Sid's N T I N S Locker || OUR SUBMARINE HISTORY  ||  All Gave Some - Some Gave All
Naval Operating Base Norfolk Virginia, Saturday 16 January 1999

Some Thoughts on the Occasion
of the USS NARWHAL SSN-671 Decommissioning
by Alan Donn, LCDR, USN(Ret)
Operations Officer/Navigator USS NARWHAL (SSN 671) May 1974 - Oct 1976 

MISSION REPORT (Shipmates Bid Farewell to NARWHAL) With Remarks by CAPT William A. Matson, USN (Ret.)
NARWHAL Gets a Second Life

Alan Donn on NARWHAL
Alan Donn, LCDR, USN(Ret)Little noted by the world at large or even by the U.S. Naval community, an unusual and unprecedented event occurred today at NOB Norfolk. Some 800 of us gathered at Pier 11 to mark the inactivation of the USS NARWHAL (SSN 671), a 30 year old submarine whose final Mediterranean operations in support of the Desert Fox strikes against Iraq were carried out with the distinction and elan that characterized her service during the hottest years of the cold war.

Eight hundred people to honor the passing into history of a ship manned by a little over one hundred souls! This unique group included veterans of WWII war patrols on the second of the three submarines NARWHAL. Although their reality was different than ours their presence affirmed the universal bond that unites submariners of all eras. The gathered group also included engineers and navy veterans who had never even served on the ship herself but had merely participated in the design or served at the reactor prototype site in the Idaho desert. How can a piece of machinery motivate the reorganizing of priorities, expense, and the inconvenience of travel from widespread locales just to mark the fact that that piece of machinery is being retired from service?

The bulk of the group was made up of NARWHAL crew members, an exclusive club whose rolls, open for thirty years to only a select few to begin with, are now closed. The number of us present was unprecedented for a decommissioning event, especially the presence of ten of the eleven former Commanding Officers. There will be no new members of this club. The active duty members of the present NARWHAL crew are the last entrants into this unique brotherhood, now closed. Preoccupied with the demands of hospitality and of seeing to the diminished but continuing needs of our ship, they are not yet aware of their special status in this the final chapter of a long and illustrious saga.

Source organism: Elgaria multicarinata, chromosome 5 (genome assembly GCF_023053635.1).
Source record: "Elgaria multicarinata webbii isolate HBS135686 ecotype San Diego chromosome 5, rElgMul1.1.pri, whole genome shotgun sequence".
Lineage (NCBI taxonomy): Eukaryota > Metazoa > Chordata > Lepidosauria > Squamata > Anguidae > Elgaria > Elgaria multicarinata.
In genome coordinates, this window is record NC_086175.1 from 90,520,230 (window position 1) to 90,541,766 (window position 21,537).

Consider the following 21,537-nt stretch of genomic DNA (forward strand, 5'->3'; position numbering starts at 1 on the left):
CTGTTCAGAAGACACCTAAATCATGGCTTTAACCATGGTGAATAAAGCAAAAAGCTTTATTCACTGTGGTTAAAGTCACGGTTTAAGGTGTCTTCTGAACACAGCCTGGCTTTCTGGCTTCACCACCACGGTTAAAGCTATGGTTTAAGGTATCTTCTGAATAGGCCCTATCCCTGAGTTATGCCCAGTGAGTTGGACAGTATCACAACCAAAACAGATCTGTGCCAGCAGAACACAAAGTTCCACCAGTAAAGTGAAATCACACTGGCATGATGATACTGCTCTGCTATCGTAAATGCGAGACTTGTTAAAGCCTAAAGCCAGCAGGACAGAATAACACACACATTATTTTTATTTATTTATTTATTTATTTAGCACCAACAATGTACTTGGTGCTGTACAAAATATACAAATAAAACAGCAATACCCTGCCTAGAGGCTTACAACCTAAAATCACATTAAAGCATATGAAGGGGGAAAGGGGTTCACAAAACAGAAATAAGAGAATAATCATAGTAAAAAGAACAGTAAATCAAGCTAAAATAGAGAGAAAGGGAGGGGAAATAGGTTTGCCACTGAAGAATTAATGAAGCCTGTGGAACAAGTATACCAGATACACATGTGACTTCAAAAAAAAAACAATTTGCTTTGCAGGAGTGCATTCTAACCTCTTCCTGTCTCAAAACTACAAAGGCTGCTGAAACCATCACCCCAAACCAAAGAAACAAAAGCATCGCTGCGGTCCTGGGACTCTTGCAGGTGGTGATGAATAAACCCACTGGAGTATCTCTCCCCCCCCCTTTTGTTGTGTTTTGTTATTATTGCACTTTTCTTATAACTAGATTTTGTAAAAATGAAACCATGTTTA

Sadly they must witness the dismantling, the violation of the physical ship NARWHAL by a callously indifferent industrial facility. The creation of this physical ship called our brotherhood into existence in the first place. The ship nurtured our ranks for more than thirty years, a dependable machine that carried us into harms way to perform arduous duty, our systems awash with adrenaline and caffeine for weeks at a time. The ship brought us safely home again.

This physical NARWHAL was brought into being to evaluate, on one platform, the technology of making the submarine power plant more quiet. NARWHAL's designers strove to make a quieter ship by eliminating both of the major noise sources of previous designs; large pumps which circulated coolant, and the large reduction gear which reduced the high turbine revolutions to the slower revolutions of the ships propeller. Coolant in NARWHAL's plant would circulate by the natural tendency of heated water to rise and of cooled water to descend. Her propeller would be driven by a turbine with no intervening reduction gear. They succeeded, beyond their expectations, in achieving the technological goals. But there is much more to NARWHAL than technology.

The original commissioning crew was personally selected by Admiral Rickover from an already elite submarine force to man this special one-of-a-kind ship. This unique group of men, unique in the U.S. Navy,unique among the Submarine Force, exceeded their charter as talented technocrats. Under the leadership of Captain Willis Matson they ably oversaw the birth pangs of the physical ship NARWHAL. But at the same time they imbued the NARWHAL with its initial soul, its identity and spirit establishing it as an almost personal entity transcending the physical ship. They created well.